2.1. Questionnaires Quality of life was measured using the SHS (Fig. 1). The questionnaire was designed to be self-administered and patients were asked to place a mark on the 100 mm visual analogue scale that they thought was appropriate to their condition. Scores are presented for each dimension and were also added together to form a total, or overall, score.

Data on smoking and education were not available for all patients.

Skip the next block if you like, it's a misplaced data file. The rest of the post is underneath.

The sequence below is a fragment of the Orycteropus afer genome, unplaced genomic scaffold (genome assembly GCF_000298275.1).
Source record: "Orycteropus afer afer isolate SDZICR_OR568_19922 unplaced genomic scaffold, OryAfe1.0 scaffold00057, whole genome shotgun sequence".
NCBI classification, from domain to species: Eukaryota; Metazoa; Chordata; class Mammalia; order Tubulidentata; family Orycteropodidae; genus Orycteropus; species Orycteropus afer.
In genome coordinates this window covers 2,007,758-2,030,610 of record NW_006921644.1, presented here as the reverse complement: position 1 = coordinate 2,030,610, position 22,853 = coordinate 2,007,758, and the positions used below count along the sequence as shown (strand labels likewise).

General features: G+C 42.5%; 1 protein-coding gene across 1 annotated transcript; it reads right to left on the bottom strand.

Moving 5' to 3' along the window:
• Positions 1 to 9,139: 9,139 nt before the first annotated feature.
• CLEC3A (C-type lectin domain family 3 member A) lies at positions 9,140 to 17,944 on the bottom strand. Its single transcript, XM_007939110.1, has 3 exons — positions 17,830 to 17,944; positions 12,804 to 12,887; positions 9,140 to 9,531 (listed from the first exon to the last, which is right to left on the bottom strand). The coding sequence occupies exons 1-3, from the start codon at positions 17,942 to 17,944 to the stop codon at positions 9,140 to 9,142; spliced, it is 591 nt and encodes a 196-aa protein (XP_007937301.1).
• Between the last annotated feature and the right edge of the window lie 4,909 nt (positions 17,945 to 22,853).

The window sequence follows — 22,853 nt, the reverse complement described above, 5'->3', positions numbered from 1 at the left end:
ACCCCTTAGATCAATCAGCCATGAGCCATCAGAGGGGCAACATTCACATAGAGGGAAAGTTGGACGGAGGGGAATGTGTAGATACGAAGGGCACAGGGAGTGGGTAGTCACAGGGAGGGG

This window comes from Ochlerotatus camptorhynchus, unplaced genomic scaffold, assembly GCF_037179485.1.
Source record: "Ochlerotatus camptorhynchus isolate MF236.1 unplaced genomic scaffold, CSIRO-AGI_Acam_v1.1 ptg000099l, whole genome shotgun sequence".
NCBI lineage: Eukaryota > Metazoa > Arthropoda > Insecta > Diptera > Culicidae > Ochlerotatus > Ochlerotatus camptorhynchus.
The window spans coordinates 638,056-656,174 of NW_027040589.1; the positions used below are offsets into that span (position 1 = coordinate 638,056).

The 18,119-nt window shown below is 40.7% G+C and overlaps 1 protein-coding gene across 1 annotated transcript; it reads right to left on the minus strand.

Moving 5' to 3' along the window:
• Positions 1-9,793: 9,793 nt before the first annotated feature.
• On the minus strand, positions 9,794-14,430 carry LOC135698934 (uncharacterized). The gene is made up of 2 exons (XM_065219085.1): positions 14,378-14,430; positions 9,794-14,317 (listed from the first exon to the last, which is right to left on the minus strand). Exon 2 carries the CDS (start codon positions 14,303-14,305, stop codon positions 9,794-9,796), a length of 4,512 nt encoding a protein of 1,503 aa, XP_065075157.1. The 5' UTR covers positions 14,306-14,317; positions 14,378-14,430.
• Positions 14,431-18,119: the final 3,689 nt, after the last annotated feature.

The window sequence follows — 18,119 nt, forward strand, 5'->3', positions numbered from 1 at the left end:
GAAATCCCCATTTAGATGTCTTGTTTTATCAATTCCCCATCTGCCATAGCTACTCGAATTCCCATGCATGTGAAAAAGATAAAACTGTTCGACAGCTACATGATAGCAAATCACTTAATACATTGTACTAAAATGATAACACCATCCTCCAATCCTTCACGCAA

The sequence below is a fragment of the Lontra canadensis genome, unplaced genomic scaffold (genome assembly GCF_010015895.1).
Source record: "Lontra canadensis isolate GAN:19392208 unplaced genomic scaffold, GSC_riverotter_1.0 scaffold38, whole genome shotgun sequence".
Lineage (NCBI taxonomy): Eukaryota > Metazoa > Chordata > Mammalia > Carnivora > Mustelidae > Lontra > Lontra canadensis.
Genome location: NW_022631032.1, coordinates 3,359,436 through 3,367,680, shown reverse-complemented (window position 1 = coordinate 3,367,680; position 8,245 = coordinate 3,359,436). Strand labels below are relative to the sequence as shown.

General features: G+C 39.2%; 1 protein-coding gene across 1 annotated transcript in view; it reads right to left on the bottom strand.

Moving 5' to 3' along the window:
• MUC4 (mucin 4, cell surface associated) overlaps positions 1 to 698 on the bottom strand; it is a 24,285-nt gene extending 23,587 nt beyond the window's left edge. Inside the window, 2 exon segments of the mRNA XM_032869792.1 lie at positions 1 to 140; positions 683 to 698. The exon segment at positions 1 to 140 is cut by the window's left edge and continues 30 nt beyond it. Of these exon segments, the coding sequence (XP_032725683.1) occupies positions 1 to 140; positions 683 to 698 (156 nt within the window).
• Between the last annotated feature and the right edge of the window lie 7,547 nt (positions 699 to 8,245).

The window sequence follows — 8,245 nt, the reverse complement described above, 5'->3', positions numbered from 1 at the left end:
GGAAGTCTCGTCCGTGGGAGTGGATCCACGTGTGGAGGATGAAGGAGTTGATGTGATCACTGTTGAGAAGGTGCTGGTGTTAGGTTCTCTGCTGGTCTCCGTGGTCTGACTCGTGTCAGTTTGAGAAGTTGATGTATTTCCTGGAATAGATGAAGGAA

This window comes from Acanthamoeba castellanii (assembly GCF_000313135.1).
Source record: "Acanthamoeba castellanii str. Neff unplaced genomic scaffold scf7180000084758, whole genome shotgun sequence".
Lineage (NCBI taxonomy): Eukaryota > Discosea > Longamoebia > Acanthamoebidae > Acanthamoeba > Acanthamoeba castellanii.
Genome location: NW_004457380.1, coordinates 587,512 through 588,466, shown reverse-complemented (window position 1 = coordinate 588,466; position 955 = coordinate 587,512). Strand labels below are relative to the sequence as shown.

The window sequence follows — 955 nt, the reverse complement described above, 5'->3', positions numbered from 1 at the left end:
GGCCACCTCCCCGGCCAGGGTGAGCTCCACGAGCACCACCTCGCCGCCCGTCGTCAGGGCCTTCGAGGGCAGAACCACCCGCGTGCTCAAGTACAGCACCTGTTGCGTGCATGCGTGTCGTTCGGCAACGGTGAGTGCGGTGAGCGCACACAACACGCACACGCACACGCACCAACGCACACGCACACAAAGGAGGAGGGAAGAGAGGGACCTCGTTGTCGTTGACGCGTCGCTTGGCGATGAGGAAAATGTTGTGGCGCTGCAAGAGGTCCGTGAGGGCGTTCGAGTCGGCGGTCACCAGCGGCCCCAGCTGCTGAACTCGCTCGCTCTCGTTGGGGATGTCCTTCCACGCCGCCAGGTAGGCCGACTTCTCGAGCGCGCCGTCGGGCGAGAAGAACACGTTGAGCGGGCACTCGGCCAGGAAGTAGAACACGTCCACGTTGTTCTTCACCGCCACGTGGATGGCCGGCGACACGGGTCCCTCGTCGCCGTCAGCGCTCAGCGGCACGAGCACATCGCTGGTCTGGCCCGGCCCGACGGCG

Quality of life was also determined using the 32-item Inflammatory Bowel Disease Questionnaire (IBDQ) that collects data on the four dimensions including bowel symptoms, social function, emotional function and systemic symptoms. 7 The Harvey–Bradshaw index was used to assess Crohn's disease activity 13 and the partial Mayo score to measure ulcerative colitis activity. 14 Crohn's disease remission was defined as a Harvey–Bradshaw score of 0–4, mild disease 5–8, and moderate≥ 9. Ulcerative colitis remission was defined as a Mayo score of 0–2, mild disease 3–5, and moderate≥ 6. The consulting physician assessed disease activity without knowledge of the questionnaire results. We assessed validity by correlating both individual SHS items and total SHS score with IBDQ dimensions and total score. To establish validity, the four individual SHS dimensions should correlate most closely with similar items in the IBDQ (concurrent validity) than with other dimensions (discriminant validity). 9 We also compared SHS scores in patients who were in remission and those who had mildly and moderately active IBD with the expectation that disease activity would influence a valid quality of life scoring system (known-groups comparison/